Tuesday, July 23, 2013

Vain Glory in South Africa

The disease of vain glory is in all countries.  In 1999, the South African ruling party the African national Congress, wanted to be a player in African politics.  To do that they needed a military--an army air force and navy.  It involved US$ 4.8 billion for purchase of weaponry Included was 28 fighter jets from Sweden at a cost of US$65 million per plane.  The manufacturer donated money to an industrial school, but it was alleged that the money went to politicians and to the ANC to finance election campaigns.  (see Wikipedia South African Arms Deal)
    This military expenditure would have financed a lot of housing for the poor.  The poor rioted and drove President Mbeki out of office for not delivering promised aid. The irony of it is that their anger focused on Mbeki and not on the folly of huge military expenditures.  Zuma exploited their anger and  became President where he is in office today.    Zuma excited voters with a song that featured arms to get a redistribution of wealth.  Mostly it was redistritbution to a different set of polititions.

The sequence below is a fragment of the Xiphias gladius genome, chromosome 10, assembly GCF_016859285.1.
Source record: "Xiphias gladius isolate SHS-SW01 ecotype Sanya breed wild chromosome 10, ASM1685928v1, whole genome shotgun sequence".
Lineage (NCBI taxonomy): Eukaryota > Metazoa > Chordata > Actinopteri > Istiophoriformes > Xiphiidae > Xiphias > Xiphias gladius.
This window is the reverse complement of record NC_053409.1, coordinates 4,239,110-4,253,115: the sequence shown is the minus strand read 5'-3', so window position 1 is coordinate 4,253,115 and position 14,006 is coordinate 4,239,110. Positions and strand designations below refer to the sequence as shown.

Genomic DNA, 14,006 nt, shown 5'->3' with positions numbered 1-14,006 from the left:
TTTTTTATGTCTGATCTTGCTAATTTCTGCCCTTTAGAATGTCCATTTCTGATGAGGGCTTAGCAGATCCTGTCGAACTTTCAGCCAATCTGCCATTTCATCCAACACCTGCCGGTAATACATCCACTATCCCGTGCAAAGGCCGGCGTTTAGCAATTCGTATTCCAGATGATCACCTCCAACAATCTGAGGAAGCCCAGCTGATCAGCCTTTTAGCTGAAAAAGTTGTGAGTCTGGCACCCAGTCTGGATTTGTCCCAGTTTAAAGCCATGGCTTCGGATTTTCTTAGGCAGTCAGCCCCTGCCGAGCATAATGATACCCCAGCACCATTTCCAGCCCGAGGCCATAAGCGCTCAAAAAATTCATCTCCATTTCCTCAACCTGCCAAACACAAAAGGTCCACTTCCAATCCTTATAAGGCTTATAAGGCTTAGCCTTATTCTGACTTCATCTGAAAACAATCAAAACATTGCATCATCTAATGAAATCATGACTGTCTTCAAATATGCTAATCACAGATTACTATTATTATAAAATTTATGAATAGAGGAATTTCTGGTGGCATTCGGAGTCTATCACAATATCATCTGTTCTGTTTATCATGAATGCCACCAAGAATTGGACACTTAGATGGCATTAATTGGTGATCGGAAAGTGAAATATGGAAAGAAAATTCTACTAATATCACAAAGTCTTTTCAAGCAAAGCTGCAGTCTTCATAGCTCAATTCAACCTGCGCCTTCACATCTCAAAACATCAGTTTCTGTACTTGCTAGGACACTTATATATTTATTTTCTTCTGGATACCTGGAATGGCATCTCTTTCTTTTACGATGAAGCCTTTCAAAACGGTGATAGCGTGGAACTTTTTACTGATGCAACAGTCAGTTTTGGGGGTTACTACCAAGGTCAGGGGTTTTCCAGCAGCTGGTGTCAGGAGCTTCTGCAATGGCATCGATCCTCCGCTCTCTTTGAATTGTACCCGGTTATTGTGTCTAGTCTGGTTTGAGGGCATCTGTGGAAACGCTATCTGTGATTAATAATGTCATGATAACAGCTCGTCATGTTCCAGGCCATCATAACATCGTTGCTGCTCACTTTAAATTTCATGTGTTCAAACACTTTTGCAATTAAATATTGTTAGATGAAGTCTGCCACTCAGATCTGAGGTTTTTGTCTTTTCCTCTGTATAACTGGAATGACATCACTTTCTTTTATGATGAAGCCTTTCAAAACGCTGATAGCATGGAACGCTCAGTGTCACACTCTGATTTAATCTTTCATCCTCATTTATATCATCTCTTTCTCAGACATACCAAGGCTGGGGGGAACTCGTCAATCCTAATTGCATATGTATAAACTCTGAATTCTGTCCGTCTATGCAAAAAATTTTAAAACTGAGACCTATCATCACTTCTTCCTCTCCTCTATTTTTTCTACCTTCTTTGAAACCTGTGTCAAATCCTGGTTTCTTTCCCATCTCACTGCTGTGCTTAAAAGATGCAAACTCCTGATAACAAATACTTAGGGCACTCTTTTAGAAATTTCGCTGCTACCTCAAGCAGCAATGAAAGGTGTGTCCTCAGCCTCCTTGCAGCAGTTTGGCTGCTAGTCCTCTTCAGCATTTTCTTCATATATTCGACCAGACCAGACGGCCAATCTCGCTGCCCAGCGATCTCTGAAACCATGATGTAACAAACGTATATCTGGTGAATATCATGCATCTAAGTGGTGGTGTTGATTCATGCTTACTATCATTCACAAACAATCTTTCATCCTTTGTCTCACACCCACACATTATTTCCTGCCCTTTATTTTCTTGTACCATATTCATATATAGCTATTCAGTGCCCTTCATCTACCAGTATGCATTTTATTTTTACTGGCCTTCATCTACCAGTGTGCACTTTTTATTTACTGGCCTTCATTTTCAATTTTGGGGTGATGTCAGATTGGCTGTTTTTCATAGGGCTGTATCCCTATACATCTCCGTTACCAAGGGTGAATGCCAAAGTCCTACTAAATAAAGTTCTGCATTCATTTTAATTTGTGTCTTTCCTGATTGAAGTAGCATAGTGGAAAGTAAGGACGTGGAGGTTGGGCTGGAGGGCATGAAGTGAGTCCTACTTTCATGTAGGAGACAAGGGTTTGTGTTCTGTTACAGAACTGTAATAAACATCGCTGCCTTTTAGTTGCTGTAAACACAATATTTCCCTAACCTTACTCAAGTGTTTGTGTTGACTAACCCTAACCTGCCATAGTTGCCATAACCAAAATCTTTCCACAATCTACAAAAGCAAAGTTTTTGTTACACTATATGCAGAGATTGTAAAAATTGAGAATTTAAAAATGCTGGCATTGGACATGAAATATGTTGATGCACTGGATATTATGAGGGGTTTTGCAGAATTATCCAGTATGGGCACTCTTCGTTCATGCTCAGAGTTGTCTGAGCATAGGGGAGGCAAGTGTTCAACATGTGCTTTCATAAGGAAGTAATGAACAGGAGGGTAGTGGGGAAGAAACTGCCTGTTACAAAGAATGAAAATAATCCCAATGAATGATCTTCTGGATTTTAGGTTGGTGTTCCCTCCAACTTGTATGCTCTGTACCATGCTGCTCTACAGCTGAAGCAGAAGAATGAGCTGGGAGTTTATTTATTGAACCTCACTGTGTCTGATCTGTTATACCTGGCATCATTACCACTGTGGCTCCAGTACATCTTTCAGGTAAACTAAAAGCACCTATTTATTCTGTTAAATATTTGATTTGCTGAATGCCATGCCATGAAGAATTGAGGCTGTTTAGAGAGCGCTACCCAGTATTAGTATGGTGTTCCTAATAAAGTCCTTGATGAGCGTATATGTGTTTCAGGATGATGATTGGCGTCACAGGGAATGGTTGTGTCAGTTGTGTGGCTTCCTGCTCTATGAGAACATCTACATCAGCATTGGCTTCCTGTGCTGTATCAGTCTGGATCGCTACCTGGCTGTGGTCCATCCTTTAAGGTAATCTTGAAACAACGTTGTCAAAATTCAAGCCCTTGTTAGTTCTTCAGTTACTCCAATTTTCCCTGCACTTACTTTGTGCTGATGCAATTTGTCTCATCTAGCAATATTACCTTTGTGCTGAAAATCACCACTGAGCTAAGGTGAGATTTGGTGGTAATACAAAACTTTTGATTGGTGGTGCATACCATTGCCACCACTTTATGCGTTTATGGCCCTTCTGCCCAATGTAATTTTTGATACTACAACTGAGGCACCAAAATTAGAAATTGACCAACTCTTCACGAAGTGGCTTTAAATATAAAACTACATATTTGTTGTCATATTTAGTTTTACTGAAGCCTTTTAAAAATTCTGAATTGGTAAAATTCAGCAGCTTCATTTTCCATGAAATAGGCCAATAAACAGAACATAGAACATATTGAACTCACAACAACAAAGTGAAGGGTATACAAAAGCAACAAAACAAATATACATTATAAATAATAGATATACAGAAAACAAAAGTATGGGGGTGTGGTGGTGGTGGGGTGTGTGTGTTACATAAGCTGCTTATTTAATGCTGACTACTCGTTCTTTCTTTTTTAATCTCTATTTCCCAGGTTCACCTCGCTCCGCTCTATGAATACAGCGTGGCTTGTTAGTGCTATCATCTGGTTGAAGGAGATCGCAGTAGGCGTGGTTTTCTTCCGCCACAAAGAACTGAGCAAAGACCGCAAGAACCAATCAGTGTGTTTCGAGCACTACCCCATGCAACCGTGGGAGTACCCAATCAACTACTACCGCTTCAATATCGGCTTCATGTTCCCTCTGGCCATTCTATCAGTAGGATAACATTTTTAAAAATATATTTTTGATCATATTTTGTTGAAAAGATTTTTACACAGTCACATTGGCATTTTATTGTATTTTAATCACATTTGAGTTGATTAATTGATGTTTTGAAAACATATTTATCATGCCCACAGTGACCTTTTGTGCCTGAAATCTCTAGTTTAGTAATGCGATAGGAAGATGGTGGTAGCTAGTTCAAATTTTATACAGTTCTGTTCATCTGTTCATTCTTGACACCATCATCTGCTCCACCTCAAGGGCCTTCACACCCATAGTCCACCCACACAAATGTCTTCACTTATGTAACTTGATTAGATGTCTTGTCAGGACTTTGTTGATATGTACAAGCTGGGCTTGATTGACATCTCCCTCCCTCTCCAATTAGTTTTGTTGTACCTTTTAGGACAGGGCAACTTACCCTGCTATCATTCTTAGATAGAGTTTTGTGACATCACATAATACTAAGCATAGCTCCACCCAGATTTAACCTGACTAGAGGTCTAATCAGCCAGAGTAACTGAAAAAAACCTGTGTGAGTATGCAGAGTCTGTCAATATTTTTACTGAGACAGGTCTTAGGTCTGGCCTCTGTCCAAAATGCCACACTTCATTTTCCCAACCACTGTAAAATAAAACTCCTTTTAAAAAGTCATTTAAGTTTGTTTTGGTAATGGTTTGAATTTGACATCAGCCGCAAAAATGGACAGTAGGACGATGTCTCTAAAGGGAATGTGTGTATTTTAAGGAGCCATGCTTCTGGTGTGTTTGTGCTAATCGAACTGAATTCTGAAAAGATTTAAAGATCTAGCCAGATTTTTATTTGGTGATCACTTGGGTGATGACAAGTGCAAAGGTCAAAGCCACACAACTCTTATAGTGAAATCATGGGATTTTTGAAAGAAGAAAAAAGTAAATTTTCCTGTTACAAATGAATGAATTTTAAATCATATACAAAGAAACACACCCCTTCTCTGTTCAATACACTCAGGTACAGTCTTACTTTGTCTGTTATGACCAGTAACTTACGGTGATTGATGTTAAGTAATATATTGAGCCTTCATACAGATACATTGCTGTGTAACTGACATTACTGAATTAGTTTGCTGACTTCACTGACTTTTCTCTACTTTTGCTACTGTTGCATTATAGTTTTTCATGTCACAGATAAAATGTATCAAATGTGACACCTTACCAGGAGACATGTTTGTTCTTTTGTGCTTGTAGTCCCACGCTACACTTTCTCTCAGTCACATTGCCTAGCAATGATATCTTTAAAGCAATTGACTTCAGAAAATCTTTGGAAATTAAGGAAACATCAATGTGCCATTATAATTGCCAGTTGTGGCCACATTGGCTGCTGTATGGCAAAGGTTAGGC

Goldman Exploits

Goldman Sachs exploits pricing regulations set up by an overseas commodities exchange to make billions.  There are 27 industrial warehouses in Detroit and each day trucks shuffled aluminum between warehouses to fulfill the letter of the regulations.  This increases storage costs and consumers thus pay higher prices.  (NYT July 21 2013)
    Never have such brilliant people put their smarts to work for evil.  It is complex thievery, but thievery nevertheless.

Thursday, July 18, 2013


 Civilization depends on self-restraint, an idea forgotten by CEOs who give themselves obscene salaries and Republican Congressmen who use the filibuster frequently.